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Funds Exploiting SEC Rule to Make Performance Look Better

Mutual Funds

While SEC rules typically seek to provide transparency between financial institutions and investors, a new study suggests that several mutual funds are providing misleading information to investors by exploiting a loophole in the Commission’s mutual fund disclosure rule.

Under existing SEC rules, funds can freely change their benchmark indexes and, implicitly, the historical returns to which they compare their past performance. Consequently, funds have been found to exploit this loophole by adding (dropping) indexes with lower (higher) past returns, which materially improves the appearance of their benchmark-adjusted performance, explain Kevin Mullally of the University of Central Florida, and Andrea Rossi of the University of Arizona’s Department of Finance.

In “Moving the Goalposts? Mutual Fund Benchmark Changes and Performance Manipulation,” the pair examine how prevalent this benchmark changing is in the mutual fund industry by analyzing changes to mutual funds’ self-declared benchmarks using hand-collected data from funds’ prospectuses. They also explore how these changes affect the performance reported to investors.

Past Performance

As background, the study explains that the SEC requires mutual funds to disclose at least one “appropriate” broad-based market index to which they compare their past performance. The stated rationale for this requirement is to help investors evaluate “how much value the management of the fund added by showing whether the fund outperformed or underperformed the market.”

Indeed, investors allocate capital to mutual funds based on past performance and the perception of whether a fund can “beat the market,” the study notes, adding that mutual fund companies explicitly promote their funds based on these factors, knowing that investors will respond.

Interestingly, the rule allows funds to add and remove benchmark indexes with little justification, Mullally and Rossi observe. “More importantly, and perhaps surprisingly, the rule does not prohibit funds from comparing their past returns with those of newly chosen index(es) rather than with the returns of the index(es) they selected at the time the returns were generated,” they write.  

The rule only requires funds to disclose the previous benchmark for one year after making the change; after that, the fund company can pretend that the old benchmark never existed, the pair further observe. In essence, they note, these rules allow funds to manipulate the benchmark-adjusted performance they present to investors simply by changing their benchmark index.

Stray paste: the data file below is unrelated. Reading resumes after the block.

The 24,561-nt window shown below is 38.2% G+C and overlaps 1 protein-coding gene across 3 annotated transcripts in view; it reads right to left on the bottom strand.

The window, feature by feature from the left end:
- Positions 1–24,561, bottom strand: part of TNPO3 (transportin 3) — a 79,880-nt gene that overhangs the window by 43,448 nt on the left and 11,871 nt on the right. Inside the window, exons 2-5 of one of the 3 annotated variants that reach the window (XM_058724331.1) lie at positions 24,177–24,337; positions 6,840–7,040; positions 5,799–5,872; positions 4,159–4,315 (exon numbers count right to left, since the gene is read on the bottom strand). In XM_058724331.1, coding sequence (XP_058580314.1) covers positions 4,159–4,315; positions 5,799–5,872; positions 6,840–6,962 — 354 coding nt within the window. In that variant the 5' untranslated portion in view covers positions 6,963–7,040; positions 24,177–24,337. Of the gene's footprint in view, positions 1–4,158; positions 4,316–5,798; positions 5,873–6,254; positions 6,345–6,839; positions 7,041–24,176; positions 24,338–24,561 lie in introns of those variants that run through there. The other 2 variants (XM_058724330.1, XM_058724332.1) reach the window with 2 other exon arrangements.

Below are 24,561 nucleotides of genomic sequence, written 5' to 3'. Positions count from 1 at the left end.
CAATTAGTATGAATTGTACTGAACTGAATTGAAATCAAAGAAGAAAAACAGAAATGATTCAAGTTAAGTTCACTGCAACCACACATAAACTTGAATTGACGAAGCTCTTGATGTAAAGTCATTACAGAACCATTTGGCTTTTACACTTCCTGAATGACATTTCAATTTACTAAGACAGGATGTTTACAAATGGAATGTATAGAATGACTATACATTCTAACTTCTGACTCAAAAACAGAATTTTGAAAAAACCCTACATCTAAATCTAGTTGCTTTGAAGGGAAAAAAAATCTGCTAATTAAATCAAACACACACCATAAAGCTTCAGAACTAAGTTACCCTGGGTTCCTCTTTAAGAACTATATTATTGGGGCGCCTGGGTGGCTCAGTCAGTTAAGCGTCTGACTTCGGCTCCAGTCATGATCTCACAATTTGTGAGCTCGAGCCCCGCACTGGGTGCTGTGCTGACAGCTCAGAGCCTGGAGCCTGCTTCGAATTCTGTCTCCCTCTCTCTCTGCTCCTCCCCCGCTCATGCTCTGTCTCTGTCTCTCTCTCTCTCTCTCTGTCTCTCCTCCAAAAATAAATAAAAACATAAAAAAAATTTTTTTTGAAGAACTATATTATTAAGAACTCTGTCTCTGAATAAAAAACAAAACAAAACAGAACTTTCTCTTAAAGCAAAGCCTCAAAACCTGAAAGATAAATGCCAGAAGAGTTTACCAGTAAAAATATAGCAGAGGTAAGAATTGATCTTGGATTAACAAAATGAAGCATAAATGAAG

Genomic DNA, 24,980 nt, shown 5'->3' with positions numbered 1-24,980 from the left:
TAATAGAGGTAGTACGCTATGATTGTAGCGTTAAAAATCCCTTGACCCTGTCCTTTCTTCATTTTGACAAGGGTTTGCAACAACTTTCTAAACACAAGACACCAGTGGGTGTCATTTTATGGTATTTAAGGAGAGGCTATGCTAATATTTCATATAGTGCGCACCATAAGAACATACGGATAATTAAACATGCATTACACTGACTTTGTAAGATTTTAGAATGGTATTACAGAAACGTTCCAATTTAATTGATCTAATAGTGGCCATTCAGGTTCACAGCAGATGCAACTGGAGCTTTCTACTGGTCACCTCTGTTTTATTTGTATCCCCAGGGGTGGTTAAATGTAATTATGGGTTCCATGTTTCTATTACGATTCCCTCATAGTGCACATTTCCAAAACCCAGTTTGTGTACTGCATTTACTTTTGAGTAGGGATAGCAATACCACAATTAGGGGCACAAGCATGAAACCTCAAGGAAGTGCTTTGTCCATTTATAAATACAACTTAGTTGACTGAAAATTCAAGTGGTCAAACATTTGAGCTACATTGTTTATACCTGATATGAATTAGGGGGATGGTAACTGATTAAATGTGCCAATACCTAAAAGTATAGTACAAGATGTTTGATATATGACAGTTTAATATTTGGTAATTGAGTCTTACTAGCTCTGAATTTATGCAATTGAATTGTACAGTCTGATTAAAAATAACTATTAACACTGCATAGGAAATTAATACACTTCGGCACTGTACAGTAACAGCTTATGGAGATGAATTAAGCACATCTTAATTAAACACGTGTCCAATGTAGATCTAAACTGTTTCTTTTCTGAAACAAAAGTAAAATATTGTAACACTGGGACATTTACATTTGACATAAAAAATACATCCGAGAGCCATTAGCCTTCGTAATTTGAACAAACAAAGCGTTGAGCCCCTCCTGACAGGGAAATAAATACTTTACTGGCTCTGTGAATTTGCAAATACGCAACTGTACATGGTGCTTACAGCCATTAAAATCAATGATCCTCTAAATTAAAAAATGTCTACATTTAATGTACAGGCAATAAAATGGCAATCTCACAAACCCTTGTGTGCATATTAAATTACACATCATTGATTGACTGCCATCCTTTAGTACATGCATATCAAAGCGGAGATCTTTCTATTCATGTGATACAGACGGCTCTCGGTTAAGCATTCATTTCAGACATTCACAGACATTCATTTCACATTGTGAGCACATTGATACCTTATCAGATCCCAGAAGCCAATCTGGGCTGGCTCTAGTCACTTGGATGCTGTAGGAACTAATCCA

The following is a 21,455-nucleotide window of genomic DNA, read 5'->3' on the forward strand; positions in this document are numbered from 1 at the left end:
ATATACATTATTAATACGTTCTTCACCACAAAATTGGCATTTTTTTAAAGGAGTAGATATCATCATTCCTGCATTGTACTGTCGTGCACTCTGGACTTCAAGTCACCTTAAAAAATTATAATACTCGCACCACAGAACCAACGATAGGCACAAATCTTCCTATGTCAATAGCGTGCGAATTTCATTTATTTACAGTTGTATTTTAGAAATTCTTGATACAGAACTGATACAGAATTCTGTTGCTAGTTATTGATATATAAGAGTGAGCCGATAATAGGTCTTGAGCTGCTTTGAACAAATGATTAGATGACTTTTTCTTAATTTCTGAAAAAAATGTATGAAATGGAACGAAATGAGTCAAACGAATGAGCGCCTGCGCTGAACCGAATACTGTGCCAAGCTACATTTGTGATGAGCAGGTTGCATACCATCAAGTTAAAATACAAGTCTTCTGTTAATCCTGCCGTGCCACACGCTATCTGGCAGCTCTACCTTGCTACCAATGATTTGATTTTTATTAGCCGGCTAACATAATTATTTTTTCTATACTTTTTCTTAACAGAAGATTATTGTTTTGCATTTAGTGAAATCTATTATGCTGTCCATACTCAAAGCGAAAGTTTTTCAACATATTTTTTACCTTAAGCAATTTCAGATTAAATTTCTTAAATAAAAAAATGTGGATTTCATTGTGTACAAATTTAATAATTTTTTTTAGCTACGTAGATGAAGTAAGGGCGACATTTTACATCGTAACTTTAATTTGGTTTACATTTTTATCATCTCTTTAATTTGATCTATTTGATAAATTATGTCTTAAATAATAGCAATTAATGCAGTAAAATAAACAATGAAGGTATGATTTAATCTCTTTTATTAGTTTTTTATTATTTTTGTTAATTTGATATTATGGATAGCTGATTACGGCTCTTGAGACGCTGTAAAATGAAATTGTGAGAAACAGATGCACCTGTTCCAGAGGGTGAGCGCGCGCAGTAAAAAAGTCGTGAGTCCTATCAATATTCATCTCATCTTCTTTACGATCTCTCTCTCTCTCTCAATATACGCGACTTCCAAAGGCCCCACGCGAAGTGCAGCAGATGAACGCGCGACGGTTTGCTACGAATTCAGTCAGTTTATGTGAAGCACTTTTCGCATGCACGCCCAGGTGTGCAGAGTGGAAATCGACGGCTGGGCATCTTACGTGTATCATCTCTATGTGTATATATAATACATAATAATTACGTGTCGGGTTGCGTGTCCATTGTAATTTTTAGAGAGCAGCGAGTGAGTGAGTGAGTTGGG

“High-fee funds, broker-sold funds, and funds experiencing poor performance and outflows are more likely to engage in this behavior. These funds subsequently attract additional flows despite continuing to underperform their peers,” Mullally and Rossi write.

How Common?

The study finds that mutual fund benchmark changes are common—1,050 out of the 2,870 funds in their sample from 2006 to 2018 changed their benchmarks at least once. For the subsample of funds that change their benchmarks at least once, the mean number of changes is 2.27.

More important, Mullally and Rossi note, is that these changes improve funds’ benchmark-adjusted performance. In comparing the returns of the added indexes with the returns of multiple control groups, they found that funds add indexes that have lower past returns than those of any control group of indexes they construct. For example, funds add indexes with 0.83%, 2.39%, and 4.81% lower 1-, 5-, and 10-year returns as compared with their existing indexes.

“The magnitude of these differences becomes even greater if we compare the returns of the added indexes with those of the index(es) that best match the fund’s actual investment strategy,” Mullally and Rossi observe. “In short, funds appear to be opportunistically changing their benchmarks, ex-post, to improve the appearance of their performance.”

Turning to the reasons funds make these changes, the pair finds that funds with poor past performance, funds that charge higher fees, and funds that are likely sold through brokers are more likely to change their benchmarks. “These results provide further evidence that funds are making these changes strategically to attract capital from less sophisticated investors and to increase their fee revenue,” says the study.

Finally, Mullally and Rossi warn that their results indicate that investors “are fooled” by these changes. In the five-years after a benchmark change, the researchers found that funds that changed benchmarks attract $70 million more from investors than do funds that did not change their benchmarks.

Going Forward

Meanwhile, in noting that the behavior does not appear to be “technically illegal,” the pair suggests that it does seem to conflict with the SEC’s stated goal of providing investors with transparency and a clear measure of the value a fund creates.

The SEC has recently proposed simplifying funds’ disclosures to investors, but the study further suggests that new disclosure guidelines may adversely affect unsophisticated investors if enacted without additional requirements for how funds report their past performance.

As argued in the paper, Mullally and Rossi suggest that regulators should consider requiring funds to compare their past returns only with those of the benchmark indexes they cited at the time the returns were generated. “This requirement would effectively close the loophole without limiting the ability of funds to make ‘legitimate’ changes to their investment strategy or benchmarks in a forward-looking sense,” they note.